Things were not looking good for Patrick Dovigi eight years ago.
The onetime Edmonton Oilers prospect had, at age 27, logged 2 1/2 years in the garbage business, running a transfer site north of Toronto.
But in April, 2007, his mentor, Romeo DiBattista Sr., informed him that his services were no longer needed. The DiBattista family, which had stakes in businesses as diverse as concrete-forming, meat processing, real estate and broadcasting, also sued Dovigi for allegedly misappropriating $673,000 in funds.
It was a good thing, then, that Dovigi had already thought about striking out on his own. "I made a lot of relationships in the industry over those 2 1/2 years," he says. "I developed a business plan to build an environmental services company."
Dovigi promptly launched Green for Life Environmental Inc. (GFL). Today, it is one of the fastest-growing waste management companies in the country, with operations in eight provinces, more than 1,700 employees and a recent round of funding from Wall Street-based investors. The company puts its value at about $950 million. It is active both in commercial pickup and in household markets where pickup is contracted out rather than handled by a municipality: GFL says it collects solid waste from more than one million households in Canada.
How did Dovigi pull off such a feat in a business that is dominated by giants like Progressive Waste Solutions Ltd. (formerly BFI Canada) and Waste Management Inc.?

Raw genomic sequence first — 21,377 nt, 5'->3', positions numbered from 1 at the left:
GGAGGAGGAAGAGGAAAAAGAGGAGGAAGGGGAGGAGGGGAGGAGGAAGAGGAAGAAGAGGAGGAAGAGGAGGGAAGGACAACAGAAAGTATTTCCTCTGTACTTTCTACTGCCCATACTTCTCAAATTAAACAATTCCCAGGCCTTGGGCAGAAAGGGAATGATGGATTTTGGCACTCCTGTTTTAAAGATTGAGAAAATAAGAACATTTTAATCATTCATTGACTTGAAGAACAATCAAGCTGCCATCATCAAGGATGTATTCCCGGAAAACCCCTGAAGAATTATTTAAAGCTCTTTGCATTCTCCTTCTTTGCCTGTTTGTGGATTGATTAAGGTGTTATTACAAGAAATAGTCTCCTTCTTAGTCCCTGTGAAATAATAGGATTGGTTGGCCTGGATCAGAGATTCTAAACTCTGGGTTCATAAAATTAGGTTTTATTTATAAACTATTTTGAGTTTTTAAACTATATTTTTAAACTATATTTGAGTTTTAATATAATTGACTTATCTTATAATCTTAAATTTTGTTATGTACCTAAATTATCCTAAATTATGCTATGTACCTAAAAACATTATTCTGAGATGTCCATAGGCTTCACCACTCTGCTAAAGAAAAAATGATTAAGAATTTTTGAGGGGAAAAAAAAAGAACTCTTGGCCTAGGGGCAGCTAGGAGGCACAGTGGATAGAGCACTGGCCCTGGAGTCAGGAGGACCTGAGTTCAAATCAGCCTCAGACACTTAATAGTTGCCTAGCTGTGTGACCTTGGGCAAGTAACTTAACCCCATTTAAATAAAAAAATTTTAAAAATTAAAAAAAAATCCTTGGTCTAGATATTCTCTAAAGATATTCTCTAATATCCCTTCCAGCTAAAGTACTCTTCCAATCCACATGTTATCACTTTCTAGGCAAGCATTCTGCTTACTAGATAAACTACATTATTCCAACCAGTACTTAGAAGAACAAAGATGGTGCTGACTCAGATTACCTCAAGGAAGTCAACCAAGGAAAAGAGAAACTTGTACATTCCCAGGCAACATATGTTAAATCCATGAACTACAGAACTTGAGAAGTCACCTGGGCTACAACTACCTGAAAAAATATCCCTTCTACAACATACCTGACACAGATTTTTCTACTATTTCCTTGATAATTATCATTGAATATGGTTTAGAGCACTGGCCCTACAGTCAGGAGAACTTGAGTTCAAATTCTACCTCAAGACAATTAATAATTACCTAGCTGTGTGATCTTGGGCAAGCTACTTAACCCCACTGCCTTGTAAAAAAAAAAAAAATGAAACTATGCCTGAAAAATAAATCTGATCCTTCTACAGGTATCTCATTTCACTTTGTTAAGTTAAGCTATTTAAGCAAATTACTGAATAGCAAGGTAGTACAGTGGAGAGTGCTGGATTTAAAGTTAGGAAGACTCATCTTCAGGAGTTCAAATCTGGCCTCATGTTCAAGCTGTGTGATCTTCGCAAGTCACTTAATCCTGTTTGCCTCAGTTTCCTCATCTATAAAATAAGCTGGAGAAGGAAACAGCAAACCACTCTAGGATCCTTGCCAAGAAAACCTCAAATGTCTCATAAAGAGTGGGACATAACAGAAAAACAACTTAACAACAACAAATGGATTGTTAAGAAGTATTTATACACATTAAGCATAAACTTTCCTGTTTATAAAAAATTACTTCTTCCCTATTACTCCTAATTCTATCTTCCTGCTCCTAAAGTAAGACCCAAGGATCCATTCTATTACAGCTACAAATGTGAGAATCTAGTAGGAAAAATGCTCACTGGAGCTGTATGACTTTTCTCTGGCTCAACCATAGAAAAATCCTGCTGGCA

For one thing, he had an ambitious streak dating back to his hockey heyday. Onetime St. Michael's Majors teammate Dwayne Bateman, now an Edmonton car-dealership executive, remembers the young Dovigi impressing his teammates with his Hugo Boss suits. "We were thinking only about hockey. His mind was somewhere else."
"I always loved hockey, I didn't necessarily like the politics of hockey at times," says Dovigi—the "politics" being the power that coaches and general managers have over players' futures. "Hockey was a sport where you did not always control your own destiny. My aspiration in life was to control my own destiny."
As he blue-skyed his future, Dovigi didn't set his sights on going head-to-head with the giants, but rather on two ideas. One was the potential hidden in smaller waste-management shops— despite the heft of the majors, Statistics Canada listed 1,700 companies in the $6-billion industry as of 2010.
"There were a lot of mom-and-pop businesses that could be acquired," says Christopher Payne, CEO of Hawthorn Equity Partners (formerly Genuity Capital), the first firm to raise money for Dovigi's company. "Their children did not want to get involved. They wanted liquidity. If you buy enough volume, you can get leverage [comparable] to the bigger companies."
Dovigi's other idea was to offer bundled services, especially for commercial clients with both liquid- and solid-waste needs. "When you package the bundle and you make it easy for the customer, it makes more sense. Nobody was doing it," says Dovigi.
One of the first potential investors Dovigi approached in 2007 was Barry Goldberg, a founding principal of Genuity Capital Markets. "I am not at all an expert in the environmental services business, but Patrick's enthusiasm and passion were contagious," says Goldberg, currently managing director at Canaccord Genuity Corp.
The discussions led to an agreement that Canaccord would raise funds for GFL through Genuity Capital, its private equity branch.
GFL went on to acquire nearly a dozen companies. As it grew, GFL also attracted more capital. In 2010, it received a $105-million investment from Roark Capital Group, an Atlanta-based private equity company. And in 2013 another $200 million was raised by issuing five-year unsecured notes.
Dovigi has had "a rocket ride to prominence," says Mike Watt, acting chair of the Ontario Waste Management Association. "Patrick learned the business very quickly. Some people tend to look askance at that, but he has done a lot of the right things."